10 Best Debit Cards For Kids And Teens

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Debit cards for kids can be useful tools as you teach your children. When my oldest child turned 16, I wanted to make sure she knew how to make wise financial decisions.

I also wanted my daughter to get some real-life experience regarding using checking accounts and credit cards. So I got her her own debit card.

This review of debit cards for kids and teens can help you find a card that will teach your teen as well. Continue reading to learn more about which cards we reviewed.

Our Top Picks

COMPANYFEATURES
GreenlightNo minimum age or balance. Has chore management feature
BusyKidLow cost option, ability for other people to add money
FamZooTrack activity, free ATM and low minimums

Top Debit Cards for Kids

Check out the list below and see which of these debit cards will work best for helping you teach minors to manage money.

1. Greenlight

Greenlight is a debit card that is made for kids but managed by parents.

It has several great features:

  • No minimum age
  • No minimum balance
  • Free from overdraft fees
  • Available debit cards for up to five kids

It also has a chore management feature and an auto transfer of funds feature. Parents can even choose an auto feature that will pay their kids interest if they want.

You can try Greenlight out for a month; after that you’ll pay $4.99 per month for up to five kids. Check out Greenlight+ Invest if you want to use the card to help your child start investing.

Greenlight Logo

Pros

  • No minimum age requirement
  • Chore management feature
  • Kids can earn interest
  • No overdraft fees

Cons

  • $4.99 per month fee
  • Plans that offer investing cost more

Learn More: Greenlight Debit Card Review

Trustpilot: 4.3 out of 5

2. FamZoo Prepaid Mastercard

The FamZoo prepaid cards were set up for the sole purpose of helping kids learn good money management skills.

The company’s prepaid card offers the following features:

  • Free card reloads (when you direct deposit money – retailer reloads will cost you)
  • Free ATM visits
  • Monthly fees as low as $0.63 per month
  • No per-purchase fees

The FamZoo card can be opened for any age child – from preschool on up. However, kids under 13 will have “on-behalf” cards where the parent is the legal cardholder.

Kids age 13 and up (and their parents) will need to go through an easy verification process to be approved. And all FamZoo accounts must have at least one parent as an account cardholder.

All activity on the cards can be tracked digitally, meaning kids can see where they’re spending their money. And parents have access to each cardholder’s card activity at any time.

famzoo logo

Pros

  • Set up multiple accounts for saving, spending, giving, etc.
  • No minimum age requirement
  • Prepaid card accounts or IOU accounts
  • Chore charts available

Cons

  • Fees as high as $5.99 per month
  • Kids can modify chore lists at will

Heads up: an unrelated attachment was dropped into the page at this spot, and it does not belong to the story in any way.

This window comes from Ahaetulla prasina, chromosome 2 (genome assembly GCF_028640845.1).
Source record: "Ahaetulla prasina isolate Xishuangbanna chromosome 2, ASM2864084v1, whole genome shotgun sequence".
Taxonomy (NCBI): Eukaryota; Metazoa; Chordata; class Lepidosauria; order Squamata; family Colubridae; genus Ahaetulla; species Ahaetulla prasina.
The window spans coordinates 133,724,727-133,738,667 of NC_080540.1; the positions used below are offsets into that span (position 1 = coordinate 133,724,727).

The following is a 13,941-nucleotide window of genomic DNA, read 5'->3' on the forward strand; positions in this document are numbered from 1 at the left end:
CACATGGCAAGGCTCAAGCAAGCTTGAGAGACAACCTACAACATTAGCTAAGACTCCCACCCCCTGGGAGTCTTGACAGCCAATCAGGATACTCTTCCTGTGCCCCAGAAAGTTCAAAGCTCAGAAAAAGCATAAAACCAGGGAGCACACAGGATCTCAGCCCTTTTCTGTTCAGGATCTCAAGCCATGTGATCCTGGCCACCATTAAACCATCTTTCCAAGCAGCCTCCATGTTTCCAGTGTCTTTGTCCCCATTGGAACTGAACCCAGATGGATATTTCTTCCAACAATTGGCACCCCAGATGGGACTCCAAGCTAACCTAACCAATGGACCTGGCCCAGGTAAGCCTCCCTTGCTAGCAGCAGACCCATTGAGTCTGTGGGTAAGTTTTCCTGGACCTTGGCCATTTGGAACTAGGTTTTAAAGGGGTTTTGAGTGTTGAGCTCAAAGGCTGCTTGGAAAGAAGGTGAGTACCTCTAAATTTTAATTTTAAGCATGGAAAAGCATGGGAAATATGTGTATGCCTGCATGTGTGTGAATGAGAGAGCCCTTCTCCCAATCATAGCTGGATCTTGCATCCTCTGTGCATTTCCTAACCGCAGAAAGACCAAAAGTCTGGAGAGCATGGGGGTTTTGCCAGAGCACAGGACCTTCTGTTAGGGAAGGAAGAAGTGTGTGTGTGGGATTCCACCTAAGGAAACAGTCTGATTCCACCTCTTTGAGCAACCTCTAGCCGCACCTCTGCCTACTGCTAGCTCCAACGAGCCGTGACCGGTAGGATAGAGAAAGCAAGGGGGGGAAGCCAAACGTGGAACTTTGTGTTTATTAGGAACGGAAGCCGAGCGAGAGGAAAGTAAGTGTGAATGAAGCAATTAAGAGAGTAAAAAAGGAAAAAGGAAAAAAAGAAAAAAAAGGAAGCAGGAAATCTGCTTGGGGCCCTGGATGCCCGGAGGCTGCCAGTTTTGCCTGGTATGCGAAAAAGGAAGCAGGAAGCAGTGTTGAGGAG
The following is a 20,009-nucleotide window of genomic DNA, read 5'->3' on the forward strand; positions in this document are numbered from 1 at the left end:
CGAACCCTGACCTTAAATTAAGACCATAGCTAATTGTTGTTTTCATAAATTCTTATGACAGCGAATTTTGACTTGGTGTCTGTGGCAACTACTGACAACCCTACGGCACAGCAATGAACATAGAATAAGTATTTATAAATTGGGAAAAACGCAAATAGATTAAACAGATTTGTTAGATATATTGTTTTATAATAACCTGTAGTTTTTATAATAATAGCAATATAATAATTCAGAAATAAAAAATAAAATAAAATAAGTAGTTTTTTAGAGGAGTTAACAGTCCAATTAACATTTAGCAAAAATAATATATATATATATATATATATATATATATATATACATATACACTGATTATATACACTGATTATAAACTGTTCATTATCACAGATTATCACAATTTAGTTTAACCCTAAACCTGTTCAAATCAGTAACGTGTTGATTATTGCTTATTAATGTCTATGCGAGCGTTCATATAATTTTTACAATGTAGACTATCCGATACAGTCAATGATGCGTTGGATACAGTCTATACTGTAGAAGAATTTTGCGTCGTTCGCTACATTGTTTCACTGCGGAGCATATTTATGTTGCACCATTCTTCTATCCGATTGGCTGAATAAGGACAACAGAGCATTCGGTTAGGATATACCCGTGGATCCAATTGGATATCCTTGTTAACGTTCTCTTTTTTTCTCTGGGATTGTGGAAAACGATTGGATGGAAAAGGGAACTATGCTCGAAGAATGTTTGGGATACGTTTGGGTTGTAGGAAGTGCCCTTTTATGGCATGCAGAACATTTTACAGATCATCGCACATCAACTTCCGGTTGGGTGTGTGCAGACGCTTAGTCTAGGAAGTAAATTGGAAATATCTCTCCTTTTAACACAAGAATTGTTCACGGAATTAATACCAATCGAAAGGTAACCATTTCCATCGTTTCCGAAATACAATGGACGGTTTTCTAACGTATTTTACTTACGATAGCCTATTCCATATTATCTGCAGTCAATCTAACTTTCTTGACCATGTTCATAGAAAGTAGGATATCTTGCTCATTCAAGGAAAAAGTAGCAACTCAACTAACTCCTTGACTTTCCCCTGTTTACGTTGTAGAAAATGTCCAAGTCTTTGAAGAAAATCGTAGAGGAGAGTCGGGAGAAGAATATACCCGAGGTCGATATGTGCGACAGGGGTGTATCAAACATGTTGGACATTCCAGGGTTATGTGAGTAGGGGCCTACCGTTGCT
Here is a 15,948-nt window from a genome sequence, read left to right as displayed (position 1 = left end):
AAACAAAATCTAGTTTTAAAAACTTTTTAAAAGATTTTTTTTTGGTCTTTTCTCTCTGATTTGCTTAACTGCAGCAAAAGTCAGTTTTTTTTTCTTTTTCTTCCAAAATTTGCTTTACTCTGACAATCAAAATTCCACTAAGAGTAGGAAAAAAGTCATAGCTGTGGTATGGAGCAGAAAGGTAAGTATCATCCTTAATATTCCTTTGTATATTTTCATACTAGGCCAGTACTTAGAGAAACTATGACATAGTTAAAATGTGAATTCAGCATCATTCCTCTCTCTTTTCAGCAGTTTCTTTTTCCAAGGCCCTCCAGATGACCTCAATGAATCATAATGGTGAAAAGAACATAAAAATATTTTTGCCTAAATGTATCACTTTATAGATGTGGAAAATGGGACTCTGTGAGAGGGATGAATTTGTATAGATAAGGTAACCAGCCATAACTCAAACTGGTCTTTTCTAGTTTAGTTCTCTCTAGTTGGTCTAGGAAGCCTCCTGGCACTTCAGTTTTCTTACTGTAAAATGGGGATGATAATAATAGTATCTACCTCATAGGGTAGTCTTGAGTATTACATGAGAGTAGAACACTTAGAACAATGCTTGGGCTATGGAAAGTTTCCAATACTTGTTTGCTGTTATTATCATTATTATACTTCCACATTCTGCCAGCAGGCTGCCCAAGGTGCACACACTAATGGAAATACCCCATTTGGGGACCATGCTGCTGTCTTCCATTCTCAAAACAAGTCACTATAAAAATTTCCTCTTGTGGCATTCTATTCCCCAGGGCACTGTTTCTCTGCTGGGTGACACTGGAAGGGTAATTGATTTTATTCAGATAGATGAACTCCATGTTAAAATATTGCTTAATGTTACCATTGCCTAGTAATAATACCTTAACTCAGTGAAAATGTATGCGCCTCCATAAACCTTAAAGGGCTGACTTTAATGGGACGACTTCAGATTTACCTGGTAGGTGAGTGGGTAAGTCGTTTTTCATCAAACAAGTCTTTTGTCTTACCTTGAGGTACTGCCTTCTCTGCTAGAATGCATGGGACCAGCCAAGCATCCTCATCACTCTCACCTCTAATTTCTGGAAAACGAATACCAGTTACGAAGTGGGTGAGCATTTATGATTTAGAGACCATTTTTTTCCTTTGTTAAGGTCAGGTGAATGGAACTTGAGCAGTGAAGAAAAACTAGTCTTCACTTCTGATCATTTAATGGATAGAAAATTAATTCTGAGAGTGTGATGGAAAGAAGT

Apple Store Rating: 4.6 out of 5

Learn More: Famzoo Review

3. BusyKid Prepaid Visa Spend Card

BusyKid is a prepaid Visa spend card with a variety of features. Here’s how it works.

You use the BusyKid prepaid card to give your child money. Simply assign an amount to be put on the card every week.

You can also tie the money to completed chores with the BusyKid chore app.

When your kid wants to spend their money, they can use the prepaid card at stores as they choose. Bonus: the BusyKid chore app also allows your kid to give to charity and invest.

It costs $19.99 per year to get a family subscription to BusyKid. That includes one card. It’s an additional $7.99 for each extra card.

busykid logo

Pros

  • Customizable chore list
  • Cheaper than most other cards
  • Charitable giving option
  • Investing option

Cons

  • Additional annual charge to get cards additional kids
  • Limited list of charities to give to

Trustpilot: 3.8 out of 5

Learn more: BusyKid Review

4. GoHenry

GoHenry is a family banking tool that helps you teach your kids how to handle money. Here’s how it works:

You start by opening a bank account in your (the parent’s) name. The “parent” account is a control center for up to four “child” accounts.

You put money into the parent account by transferring it from your main bank account.

As the parent, you can transfer money into each child account as you wish. You can set up regular, automated transfers, or you can make random transfers.

This is a nice feature because you can use it to teach your kids the concept of “work equals pay”. For instance, you can transfer $5 into a child’s account when they complete a pay-worthy chore.

Each child gets a debit card to spend the money you’ve transferred into their account.

Other features of the GoHenry debit card include:

  • The ability to set single and weekly spending limits
  • Choose where the card can be used (ex. at ATMs, online or in-store)
  • Block and unblock cards with the touch of a button
  • Receive real-time notification of purchases/expenditures

You can try GoHenry for 30 days for free. After that, it costs just $3.99 per month per child. And you can cancel your membership anytime.

gohenry logo

Pros